The Imperial Civil Exam System
The Chinese civil examination system from 600 AD to the industrial revolution, was the most progressive system of its kind in the world. Theoretically the government's exams allowed any Chinese man an equal chance at even the highest positions in politics and society. In practice this may not have always been the case, but at least all social barriers were removed from one's path. Only economic realities may have put individuals in unequal positions, but that remains true of our modern society.
The purpose of this paper is to discuss the Imperial Chinese civil service exam system and the impacts it had on the Chinese political system. To do this, a brief background of Confucianism and the Chinese educational system will be given. Next, the Exam System can be dealt with, as it began in the Han Dynasty (206 B.C.-220 A.D.) through to its end during the neo-Confucian Qing Dynasty (1644-1911A.D.).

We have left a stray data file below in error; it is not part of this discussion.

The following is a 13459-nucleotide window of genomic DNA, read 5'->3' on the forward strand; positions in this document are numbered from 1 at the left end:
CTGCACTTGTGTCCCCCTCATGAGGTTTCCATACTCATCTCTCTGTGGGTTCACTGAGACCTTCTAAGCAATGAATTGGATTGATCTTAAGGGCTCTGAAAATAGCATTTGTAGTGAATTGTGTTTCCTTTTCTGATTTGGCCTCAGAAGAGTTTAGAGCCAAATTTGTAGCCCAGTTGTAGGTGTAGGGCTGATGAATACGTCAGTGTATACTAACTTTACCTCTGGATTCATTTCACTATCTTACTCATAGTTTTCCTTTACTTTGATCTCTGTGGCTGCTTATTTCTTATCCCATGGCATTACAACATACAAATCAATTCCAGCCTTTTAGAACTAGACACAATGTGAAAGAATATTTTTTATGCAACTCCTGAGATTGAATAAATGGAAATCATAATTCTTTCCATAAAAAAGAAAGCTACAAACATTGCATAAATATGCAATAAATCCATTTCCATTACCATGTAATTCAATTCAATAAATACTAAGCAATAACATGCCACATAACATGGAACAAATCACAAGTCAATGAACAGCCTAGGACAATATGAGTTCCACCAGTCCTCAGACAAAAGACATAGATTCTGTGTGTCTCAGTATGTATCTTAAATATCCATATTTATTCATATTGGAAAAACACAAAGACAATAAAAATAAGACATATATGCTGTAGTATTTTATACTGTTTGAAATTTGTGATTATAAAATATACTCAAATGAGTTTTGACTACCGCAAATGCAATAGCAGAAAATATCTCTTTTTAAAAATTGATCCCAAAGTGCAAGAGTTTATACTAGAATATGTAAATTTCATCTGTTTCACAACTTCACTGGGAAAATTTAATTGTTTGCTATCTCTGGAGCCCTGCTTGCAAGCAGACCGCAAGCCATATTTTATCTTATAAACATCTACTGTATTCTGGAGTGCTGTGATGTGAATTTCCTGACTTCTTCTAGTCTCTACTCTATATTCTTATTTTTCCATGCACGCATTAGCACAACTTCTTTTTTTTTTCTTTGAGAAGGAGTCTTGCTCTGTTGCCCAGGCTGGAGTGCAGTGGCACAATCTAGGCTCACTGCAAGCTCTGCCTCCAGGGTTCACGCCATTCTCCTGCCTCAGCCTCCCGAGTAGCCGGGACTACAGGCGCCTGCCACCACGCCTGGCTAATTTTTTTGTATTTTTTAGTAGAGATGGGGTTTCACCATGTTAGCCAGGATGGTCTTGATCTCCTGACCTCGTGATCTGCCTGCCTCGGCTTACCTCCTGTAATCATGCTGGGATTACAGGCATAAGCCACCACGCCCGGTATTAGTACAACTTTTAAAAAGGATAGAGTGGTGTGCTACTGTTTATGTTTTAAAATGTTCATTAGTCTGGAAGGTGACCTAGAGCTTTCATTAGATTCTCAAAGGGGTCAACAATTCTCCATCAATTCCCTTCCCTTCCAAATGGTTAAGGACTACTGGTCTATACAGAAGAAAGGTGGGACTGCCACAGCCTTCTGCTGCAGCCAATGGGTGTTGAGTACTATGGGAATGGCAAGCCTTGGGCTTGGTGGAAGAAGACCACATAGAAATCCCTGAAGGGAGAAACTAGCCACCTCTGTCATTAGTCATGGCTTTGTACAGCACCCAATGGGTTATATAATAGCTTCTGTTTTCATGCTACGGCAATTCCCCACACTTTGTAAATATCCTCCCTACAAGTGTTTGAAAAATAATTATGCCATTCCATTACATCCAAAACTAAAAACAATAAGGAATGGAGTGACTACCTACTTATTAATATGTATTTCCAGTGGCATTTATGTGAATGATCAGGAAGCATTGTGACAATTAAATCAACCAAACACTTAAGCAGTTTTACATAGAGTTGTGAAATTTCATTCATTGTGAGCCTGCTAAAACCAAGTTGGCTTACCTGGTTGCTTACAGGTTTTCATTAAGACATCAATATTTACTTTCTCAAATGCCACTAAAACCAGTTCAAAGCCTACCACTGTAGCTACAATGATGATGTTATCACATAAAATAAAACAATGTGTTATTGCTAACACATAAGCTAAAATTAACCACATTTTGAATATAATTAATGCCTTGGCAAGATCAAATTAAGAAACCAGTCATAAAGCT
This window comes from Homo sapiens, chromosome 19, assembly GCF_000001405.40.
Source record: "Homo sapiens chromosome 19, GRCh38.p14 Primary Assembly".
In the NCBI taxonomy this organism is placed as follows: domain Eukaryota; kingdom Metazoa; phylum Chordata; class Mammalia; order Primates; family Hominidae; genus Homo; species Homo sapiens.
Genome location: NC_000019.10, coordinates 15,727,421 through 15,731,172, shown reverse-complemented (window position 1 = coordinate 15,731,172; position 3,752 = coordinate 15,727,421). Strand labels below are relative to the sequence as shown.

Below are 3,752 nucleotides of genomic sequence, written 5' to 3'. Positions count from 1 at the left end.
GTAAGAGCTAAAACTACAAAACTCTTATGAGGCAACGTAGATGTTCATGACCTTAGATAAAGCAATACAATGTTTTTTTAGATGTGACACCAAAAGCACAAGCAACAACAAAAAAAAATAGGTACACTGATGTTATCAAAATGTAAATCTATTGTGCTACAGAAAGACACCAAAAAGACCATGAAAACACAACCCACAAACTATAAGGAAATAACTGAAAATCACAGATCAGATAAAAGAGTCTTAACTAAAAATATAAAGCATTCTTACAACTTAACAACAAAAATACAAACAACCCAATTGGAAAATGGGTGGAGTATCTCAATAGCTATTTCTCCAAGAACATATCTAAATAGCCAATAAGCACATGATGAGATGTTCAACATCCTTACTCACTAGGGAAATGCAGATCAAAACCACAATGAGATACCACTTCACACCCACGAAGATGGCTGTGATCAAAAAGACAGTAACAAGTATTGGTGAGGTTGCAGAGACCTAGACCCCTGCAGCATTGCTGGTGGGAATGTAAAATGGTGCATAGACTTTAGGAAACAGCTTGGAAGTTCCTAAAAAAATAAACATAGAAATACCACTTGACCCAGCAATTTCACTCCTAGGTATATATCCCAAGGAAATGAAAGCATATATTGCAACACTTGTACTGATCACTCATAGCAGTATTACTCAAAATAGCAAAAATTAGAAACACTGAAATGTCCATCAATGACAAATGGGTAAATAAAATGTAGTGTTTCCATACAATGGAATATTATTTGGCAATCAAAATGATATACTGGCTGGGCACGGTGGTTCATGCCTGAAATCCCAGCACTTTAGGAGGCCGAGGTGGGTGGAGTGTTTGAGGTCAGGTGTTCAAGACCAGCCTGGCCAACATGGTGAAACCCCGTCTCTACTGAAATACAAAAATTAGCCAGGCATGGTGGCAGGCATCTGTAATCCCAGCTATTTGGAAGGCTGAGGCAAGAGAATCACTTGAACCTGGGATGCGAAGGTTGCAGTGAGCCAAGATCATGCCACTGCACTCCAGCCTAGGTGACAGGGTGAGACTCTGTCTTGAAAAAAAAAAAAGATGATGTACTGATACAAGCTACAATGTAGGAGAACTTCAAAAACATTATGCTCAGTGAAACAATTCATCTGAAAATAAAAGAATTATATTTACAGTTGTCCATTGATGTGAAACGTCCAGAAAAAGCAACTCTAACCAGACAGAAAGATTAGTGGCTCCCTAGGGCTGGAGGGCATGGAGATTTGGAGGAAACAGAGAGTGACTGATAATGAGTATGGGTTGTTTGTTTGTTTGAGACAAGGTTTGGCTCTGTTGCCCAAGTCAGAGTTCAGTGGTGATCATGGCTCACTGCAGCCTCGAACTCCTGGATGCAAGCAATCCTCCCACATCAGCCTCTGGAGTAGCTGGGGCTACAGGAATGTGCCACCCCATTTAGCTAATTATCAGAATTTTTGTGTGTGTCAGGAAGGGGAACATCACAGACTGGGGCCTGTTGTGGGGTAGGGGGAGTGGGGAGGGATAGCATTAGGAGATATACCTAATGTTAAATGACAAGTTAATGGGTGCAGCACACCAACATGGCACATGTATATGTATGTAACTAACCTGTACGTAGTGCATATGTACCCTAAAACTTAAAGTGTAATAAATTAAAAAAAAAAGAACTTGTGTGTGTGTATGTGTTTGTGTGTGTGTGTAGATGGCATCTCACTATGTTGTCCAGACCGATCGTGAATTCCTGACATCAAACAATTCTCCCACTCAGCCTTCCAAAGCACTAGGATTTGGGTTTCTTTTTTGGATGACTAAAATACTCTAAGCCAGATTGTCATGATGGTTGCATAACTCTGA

Finally, how this system has shaped the Chinese political vantage will be discussed.
Master Kung or Kung Fu-tzu (551-479 BC) Master Kung lived during what is known as the Eastern Zhou period. This period of political disunity from 770 BC to 221 BC sparked an intellectual outpouring in China known as the era of a "hundred schools." Wandering teachers would move from state to state offering their services and ideas to patrons, about how to improve their rule. Confucius was just one of these traveling teachers who thought his ideas, if followed, could eventually bring the political conflict and wars in China to an end. During his lifetime, Confucius was never able to put his ideas into practice, and he died thinking himself a failure. His ideas, though, were remembered by his devoted followers, and recorded after his death in what is called the...